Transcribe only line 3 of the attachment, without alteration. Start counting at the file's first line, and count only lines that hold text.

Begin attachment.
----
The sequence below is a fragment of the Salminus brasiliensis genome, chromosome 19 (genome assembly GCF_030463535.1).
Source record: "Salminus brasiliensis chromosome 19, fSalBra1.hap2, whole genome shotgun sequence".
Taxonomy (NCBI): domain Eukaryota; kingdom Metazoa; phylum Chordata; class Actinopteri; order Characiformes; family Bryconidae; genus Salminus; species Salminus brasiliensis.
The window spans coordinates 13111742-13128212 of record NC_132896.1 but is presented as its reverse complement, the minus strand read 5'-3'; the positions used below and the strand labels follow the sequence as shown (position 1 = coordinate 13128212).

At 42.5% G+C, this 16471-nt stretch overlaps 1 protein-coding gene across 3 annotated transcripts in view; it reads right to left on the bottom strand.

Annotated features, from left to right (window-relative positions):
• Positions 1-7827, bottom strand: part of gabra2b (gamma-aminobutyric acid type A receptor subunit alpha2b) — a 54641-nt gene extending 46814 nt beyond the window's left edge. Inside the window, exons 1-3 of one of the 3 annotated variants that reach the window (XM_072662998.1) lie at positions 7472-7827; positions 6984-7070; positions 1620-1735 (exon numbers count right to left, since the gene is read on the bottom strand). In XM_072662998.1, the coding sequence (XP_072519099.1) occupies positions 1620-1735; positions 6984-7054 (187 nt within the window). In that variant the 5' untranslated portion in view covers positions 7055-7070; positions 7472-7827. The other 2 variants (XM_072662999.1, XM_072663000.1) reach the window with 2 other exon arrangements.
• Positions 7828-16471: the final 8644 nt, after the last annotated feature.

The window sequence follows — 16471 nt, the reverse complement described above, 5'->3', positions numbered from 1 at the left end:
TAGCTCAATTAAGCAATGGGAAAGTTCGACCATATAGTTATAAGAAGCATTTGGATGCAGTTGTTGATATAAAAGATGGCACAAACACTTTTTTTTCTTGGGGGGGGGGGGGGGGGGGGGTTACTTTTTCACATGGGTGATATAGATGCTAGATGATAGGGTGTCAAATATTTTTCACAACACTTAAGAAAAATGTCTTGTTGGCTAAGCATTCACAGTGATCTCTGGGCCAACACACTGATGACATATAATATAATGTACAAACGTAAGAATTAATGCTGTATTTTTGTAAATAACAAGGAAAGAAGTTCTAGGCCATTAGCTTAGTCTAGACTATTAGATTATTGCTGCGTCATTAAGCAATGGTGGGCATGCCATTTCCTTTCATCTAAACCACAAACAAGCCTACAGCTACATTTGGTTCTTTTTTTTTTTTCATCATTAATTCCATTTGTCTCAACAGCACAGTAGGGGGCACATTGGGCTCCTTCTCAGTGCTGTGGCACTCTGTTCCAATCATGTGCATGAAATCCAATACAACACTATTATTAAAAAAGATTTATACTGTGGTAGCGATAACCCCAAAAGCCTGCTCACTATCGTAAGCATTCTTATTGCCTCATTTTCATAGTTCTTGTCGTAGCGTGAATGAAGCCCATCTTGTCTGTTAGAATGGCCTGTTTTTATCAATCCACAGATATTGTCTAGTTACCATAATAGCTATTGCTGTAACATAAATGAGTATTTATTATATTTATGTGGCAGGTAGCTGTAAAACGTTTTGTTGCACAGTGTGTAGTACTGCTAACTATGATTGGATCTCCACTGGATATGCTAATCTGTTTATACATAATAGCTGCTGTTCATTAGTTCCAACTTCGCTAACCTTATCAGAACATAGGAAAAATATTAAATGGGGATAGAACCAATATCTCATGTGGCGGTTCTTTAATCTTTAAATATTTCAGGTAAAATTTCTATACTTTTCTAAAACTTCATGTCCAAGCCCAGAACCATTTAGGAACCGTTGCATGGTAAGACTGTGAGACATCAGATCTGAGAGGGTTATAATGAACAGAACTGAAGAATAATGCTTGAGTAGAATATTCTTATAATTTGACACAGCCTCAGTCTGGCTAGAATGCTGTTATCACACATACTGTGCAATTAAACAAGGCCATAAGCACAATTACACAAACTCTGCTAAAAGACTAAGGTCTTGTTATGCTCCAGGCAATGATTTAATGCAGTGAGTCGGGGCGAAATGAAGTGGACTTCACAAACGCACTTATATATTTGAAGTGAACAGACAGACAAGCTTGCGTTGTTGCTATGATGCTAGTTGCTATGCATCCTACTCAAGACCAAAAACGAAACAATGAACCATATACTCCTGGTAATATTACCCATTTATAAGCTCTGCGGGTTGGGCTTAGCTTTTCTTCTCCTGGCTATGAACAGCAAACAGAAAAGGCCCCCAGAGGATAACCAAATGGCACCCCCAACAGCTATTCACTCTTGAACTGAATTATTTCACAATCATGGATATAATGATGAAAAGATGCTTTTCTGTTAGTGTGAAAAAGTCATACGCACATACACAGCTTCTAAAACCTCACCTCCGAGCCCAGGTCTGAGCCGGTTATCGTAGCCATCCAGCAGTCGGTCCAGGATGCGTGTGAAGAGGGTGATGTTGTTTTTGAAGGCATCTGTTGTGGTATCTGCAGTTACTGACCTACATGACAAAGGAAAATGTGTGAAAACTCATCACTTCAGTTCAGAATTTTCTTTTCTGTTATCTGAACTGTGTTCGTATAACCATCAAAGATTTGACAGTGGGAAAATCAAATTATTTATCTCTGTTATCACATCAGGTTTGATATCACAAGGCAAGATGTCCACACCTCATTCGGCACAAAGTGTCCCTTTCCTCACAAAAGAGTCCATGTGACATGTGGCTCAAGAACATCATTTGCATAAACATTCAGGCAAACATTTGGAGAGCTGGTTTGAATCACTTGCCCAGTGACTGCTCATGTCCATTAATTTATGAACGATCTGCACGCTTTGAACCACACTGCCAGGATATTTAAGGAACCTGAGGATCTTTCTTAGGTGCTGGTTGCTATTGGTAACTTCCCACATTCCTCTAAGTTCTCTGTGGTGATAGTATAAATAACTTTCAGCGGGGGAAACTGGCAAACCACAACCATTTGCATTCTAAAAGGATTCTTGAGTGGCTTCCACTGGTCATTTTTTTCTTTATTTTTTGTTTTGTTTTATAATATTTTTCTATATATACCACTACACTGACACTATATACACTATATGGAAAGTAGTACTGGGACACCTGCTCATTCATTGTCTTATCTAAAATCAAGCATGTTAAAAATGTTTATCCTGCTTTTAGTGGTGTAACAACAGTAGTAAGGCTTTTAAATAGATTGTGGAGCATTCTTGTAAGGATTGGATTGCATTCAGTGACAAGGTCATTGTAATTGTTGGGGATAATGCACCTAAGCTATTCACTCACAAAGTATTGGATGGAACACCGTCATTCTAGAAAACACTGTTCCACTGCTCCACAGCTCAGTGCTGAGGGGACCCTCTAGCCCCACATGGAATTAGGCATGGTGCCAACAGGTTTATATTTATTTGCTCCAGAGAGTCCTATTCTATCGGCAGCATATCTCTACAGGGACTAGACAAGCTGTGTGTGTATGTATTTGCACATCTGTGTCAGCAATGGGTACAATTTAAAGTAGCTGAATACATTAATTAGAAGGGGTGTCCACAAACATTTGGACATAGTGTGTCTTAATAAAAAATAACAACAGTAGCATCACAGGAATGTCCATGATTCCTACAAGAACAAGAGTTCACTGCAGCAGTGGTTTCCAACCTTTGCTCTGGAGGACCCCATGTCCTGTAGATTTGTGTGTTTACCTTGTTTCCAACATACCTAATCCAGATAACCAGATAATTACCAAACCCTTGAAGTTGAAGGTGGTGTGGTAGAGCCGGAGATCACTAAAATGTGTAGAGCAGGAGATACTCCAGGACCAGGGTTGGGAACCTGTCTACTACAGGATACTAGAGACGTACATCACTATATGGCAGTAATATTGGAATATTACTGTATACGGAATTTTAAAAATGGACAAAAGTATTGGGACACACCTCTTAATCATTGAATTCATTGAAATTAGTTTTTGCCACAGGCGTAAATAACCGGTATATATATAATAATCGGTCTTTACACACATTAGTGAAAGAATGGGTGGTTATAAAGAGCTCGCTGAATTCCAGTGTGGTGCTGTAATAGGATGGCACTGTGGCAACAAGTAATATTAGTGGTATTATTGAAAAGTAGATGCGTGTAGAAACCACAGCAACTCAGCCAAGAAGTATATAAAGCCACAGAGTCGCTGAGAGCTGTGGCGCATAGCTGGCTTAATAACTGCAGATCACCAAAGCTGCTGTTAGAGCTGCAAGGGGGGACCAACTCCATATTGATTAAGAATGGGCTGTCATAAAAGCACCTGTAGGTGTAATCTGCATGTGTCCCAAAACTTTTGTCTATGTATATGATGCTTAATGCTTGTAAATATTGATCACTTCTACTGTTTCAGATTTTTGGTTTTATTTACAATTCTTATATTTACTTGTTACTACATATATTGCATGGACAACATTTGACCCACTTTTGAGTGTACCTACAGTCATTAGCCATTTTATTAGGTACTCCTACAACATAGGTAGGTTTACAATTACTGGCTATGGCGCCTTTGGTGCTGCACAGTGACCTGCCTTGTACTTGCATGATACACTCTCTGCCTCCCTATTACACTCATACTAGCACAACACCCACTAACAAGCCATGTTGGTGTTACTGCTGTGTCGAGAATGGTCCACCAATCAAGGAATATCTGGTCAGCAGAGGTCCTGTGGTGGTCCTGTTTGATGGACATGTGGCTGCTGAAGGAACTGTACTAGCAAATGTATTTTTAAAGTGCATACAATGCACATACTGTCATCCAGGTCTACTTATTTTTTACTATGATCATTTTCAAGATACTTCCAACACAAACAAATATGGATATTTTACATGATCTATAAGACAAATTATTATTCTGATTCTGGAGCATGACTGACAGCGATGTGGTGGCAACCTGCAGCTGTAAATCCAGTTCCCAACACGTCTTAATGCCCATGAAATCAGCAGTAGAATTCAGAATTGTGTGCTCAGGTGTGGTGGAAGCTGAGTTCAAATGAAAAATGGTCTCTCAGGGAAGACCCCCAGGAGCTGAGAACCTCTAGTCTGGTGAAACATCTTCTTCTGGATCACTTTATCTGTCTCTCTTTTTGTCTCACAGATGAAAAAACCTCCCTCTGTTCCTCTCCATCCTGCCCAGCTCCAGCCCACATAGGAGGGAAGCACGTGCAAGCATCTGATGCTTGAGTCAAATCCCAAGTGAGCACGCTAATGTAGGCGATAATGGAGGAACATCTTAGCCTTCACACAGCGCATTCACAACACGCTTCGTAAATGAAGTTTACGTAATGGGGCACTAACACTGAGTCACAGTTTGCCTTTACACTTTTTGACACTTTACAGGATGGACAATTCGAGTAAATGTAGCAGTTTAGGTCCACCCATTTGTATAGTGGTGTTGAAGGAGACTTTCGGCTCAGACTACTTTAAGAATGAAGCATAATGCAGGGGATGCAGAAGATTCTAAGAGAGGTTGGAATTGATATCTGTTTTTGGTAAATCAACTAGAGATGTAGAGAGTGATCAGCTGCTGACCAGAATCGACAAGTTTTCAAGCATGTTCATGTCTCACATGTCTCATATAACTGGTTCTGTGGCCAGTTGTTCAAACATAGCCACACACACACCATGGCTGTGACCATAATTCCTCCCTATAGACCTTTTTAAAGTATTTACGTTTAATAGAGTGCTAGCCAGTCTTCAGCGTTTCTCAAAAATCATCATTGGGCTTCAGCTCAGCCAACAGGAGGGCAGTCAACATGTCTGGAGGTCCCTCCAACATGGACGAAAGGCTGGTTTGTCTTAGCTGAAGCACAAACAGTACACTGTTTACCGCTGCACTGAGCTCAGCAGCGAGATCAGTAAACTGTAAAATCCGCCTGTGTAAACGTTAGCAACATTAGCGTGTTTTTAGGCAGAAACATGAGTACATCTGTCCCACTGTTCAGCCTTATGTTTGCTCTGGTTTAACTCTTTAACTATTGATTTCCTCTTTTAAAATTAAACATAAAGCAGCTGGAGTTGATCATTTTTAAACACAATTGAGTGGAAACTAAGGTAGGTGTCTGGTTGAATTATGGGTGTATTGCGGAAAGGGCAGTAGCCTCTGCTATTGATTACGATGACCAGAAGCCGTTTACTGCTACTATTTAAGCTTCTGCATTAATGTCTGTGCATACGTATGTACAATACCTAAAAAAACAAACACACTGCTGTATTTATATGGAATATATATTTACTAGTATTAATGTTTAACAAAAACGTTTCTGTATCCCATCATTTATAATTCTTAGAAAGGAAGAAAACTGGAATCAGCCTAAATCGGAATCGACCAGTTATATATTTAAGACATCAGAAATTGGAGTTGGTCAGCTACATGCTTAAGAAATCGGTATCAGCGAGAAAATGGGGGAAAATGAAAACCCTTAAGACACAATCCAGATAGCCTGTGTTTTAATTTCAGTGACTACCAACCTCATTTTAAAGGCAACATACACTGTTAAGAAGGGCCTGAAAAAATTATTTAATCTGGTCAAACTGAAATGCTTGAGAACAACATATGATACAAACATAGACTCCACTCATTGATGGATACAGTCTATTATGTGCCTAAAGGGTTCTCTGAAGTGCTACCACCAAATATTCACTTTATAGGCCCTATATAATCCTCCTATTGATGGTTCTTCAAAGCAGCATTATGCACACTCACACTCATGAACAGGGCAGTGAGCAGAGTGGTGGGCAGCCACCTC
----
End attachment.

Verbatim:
Taxonomy (NCBI): domain Eukaryota; kingdom Metazoa; phylum Chordata; class Actinopteri; order Characiformes; family Bryconidae; genus Salminus; species Salminus brasiliensis.